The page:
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I have been reading the paper A Grand Unification of Quantum Algorithms and I need clarification on the Hamiltonian simulation algorithm provided in the paper on page 23.Here is the snapshot of it . In procedure part point 2 says apply QSVT twice. I am confused here. Does that mean I have do QSVT for cos 2 times and for sine 2 times or does that mean 1 time cos and 1 time sine?. I have observed greater success when done 2 times each. This can be a coincidence because I don't have a clarification for it. Also anyone knows from where we are getting the -i for sine part in LCU picture and not for cosine?LCU

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You can find the answer to your question in page 22:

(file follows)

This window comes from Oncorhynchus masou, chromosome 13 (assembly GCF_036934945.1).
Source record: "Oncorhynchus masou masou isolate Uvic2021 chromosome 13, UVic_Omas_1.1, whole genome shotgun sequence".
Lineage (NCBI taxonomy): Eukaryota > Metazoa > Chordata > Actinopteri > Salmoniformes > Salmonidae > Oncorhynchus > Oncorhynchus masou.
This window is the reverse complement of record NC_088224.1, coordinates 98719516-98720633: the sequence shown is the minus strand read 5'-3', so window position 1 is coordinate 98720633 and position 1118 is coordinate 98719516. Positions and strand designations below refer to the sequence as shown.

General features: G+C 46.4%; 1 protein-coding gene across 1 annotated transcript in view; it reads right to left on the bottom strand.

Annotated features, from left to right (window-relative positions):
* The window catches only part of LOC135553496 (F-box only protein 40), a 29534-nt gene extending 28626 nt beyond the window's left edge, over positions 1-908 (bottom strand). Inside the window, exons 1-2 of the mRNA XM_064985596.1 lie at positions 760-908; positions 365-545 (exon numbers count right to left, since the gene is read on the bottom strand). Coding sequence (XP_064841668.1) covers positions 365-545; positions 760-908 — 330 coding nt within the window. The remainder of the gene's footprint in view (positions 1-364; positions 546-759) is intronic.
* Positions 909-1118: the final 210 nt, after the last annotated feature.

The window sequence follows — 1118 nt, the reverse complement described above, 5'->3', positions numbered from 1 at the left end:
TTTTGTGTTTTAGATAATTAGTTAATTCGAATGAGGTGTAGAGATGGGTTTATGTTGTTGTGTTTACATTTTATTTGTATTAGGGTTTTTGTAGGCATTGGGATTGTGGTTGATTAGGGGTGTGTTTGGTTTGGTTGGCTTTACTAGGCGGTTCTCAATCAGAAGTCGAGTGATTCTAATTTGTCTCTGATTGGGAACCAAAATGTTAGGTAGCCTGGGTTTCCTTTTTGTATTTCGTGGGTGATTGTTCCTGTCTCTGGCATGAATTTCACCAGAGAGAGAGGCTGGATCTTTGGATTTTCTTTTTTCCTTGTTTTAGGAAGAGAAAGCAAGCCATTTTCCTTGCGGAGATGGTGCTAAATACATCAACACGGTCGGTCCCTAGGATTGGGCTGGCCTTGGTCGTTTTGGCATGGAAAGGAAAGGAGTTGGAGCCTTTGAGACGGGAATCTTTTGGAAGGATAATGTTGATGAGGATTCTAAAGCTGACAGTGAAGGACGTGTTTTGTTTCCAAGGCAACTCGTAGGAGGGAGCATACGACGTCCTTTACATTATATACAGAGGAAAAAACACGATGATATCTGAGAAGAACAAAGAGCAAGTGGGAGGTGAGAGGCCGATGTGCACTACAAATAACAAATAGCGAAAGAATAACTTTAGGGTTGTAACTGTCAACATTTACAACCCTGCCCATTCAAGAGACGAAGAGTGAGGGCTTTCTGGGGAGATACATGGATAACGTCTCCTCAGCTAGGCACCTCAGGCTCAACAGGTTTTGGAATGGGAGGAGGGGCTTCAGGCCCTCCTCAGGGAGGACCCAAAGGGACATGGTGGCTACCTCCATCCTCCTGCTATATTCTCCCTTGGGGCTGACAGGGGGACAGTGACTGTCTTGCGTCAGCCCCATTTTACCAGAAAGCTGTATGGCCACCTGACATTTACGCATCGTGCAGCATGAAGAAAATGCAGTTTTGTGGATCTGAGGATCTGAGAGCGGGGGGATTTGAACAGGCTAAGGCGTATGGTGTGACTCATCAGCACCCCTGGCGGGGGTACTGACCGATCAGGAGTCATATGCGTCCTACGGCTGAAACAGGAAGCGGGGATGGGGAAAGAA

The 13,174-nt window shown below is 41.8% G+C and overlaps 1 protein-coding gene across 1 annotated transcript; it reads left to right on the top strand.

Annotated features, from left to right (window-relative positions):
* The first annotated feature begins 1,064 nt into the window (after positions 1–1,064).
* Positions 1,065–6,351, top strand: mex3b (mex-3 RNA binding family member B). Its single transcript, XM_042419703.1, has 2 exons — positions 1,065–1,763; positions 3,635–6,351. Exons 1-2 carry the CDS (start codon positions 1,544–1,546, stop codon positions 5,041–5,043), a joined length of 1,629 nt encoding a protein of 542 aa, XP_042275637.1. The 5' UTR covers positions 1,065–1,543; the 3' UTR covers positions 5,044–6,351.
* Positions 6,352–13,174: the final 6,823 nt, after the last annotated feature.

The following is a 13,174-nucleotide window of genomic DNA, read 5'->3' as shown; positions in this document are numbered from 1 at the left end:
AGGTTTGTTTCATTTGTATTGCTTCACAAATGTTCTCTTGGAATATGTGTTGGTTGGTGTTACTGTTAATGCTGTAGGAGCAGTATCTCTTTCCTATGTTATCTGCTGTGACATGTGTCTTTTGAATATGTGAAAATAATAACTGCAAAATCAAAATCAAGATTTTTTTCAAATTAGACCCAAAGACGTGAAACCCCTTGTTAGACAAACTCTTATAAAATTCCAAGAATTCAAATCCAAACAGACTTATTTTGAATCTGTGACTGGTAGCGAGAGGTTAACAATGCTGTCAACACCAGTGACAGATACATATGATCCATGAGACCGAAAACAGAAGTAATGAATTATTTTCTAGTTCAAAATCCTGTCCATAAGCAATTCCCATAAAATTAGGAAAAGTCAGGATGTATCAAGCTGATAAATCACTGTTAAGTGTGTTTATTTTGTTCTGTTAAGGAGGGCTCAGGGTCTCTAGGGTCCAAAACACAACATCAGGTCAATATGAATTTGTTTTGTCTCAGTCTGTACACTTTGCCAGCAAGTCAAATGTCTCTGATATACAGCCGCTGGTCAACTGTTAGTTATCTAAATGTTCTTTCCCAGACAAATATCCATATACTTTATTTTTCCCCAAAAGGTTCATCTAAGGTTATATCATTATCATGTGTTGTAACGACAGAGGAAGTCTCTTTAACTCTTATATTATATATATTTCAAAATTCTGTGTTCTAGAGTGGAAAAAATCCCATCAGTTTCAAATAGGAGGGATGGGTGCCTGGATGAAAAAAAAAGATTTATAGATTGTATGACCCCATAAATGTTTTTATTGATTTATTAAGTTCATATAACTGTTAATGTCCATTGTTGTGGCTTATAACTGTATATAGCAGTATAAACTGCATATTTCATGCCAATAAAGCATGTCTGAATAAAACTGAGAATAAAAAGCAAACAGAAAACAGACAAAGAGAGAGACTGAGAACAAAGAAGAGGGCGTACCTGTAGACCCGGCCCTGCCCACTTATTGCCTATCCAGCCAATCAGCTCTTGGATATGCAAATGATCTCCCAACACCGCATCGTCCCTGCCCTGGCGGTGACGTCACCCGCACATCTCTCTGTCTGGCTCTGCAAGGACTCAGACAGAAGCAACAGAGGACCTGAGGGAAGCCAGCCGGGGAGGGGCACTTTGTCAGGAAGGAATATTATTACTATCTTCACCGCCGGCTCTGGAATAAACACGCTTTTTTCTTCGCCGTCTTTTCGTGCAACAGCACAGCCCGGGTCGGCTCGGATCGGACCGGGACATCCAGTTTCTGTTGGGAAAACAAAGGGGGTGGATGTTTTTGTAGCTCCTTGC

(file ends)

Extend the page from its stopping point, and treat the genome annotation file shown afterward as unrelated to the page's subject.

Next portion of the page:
How might this problem be solved with QSVT? Naively, one may try to employ QSVT with a polynomial approximation to $e^{ −ixt}$ [...]. However, because the exponential function does not have definite parity, this function does not satisfy the constraints on $Poly(a)= \langle +|U_{\vec{\phi}}|+\rangle$ discussed in Section II A and Appendix A). To circumvent this issue, one can instead apply QSVT twice - once with an even polynomial approximation to $\cos(xt)$, and once with an odd polynomial approximation to $\sin(xt)$, both of which have definite parities. Then, using the circuit illustrated in Figure 17, one can sum together the results of these two QSVT executions to obtain $\cos^{(SV)}(\mathcal{H}t) − i\sin^{(SV)}(\mathcal{H}t) = e^{−i\mathcal{H}t}$, as desired.

So,

  1. Applying QSVT twice means once with $\cos(xt)$ and once with $\sin(xt)$
  2. We are getting the $-i$ for $\sin$ part from the equality $e^{−ix} = \cos(x) \color{red}{− i}\sin(x)$
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